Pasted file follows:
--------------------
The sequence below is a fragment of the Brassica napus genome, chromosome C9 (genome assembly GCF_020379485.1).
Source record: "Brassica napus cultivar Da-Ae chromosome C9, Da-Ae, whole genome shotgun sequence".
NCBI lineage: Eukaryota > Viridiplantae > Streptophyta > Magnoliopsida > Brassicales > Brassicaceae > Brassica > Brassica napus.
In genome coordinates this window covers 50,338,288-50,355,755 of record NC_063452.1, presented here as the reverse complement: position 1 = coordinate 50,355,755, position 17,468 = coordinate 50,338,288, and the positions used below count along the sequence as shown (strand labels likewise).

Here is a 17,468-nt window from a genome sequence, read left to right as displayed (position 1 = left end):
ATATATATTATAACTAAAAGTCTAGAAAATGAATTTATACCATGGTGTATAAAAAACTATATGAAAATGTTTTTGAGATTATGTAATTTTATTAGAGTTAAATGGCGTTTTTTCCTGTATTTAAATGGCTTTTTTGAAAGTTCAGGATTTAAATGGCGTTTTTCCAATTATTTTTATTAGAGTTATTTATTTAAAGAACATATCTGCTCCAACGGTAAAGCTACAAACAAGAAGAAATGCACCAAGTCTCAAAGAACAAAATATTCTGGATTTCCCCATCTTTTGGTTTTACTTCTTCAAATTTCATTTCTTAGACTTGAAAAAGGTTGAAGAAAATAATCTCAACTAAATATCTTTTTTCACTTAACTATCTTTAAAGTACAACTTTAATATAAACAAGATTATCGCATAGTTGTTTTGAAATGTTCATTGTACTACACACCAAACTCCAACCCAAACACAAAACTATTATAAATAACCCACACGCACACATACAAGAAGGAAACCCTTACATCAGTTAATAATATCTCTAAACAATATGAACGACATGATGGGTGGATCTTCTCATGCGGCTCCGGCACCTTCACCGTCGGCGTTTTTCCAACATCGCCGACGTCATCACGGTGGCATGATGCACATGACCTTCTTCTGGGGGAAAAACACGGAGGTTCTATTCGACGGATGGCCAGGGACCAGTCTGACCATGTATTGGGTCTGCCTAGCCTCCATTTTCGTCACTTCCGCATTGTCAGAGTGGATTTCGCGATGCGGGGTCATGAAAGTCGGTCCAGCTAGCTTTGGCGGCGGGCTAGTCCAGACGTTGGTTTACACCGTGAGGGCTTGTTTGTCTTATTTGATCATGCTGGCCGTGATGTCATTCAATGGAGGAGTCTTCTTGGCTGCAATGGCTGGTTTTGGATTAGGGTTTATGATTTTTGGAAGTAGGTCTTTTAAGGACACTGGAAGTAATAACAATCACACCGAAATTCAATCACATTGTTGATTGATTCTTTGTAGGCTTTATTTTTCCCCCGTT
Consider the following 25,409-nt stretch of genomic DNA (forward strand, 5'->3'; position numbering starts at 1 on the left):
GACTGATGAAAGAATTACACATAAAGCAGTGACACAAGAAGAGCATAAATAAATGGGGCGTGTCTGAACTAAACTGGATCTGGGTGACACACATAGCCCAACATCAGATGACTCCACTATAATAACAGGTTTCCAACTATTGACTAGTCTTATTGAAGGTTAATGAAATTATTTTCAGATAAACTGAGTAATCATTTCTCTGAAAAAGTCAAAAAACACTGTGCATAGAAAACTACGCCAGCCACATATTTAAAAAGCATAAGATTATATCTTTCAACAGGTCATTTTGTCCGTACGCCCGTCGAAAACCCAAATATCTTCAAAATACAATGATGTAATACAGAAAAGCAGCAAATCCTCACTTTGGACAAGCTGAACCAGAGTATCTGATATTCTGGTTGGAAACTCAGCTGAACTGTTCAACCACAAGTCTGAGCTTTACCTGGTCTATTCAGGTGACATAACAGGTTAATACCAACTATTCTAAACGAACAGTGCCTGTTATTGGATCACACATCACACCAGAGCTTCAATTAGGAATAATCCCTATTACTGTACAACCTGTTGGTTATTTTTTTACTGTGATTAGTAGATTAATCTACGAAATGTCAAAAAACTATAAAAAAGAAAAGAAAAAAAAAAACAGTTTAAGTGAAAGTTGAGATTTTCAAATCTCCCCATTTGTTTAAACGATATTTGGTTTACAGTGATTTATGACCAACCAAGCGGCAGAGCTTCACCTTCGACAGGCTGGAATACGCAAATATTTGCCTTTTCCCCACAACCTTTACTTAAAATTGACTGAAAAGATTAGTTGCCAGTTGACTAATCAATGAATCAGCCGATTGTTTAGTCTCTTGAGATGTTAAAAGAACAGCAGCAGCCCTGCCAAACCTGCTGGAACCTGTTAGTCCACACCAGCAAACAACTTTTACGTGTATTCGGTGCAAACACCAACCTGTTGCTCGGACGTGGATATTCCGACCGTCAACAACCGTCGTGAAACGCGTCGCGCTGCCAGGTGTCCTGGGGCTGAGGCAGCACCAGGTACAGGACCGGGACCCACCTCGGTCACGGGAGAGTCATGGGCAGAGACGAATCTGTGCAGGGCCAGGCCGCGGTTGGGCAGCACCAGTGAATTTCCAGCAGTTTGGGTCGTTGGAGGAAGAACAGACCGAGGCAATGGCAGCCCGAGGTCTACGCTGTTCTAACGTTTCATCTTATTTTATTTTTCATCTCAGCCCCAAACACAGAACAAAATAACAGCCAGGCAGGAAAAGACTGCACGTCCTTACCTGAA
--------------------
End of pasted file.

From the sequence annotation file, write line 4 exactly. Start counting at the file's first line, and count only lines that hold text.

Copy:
In genome coordinates this window covers 50,338,288-50,355,755 of record NC_063452.1, presented here as the reverse complement: position 1 = coordinate 50,355,755, position 17,468 = coordinate 50,338,288, and the positions used below count along the sequence as shown (strand labels likewise).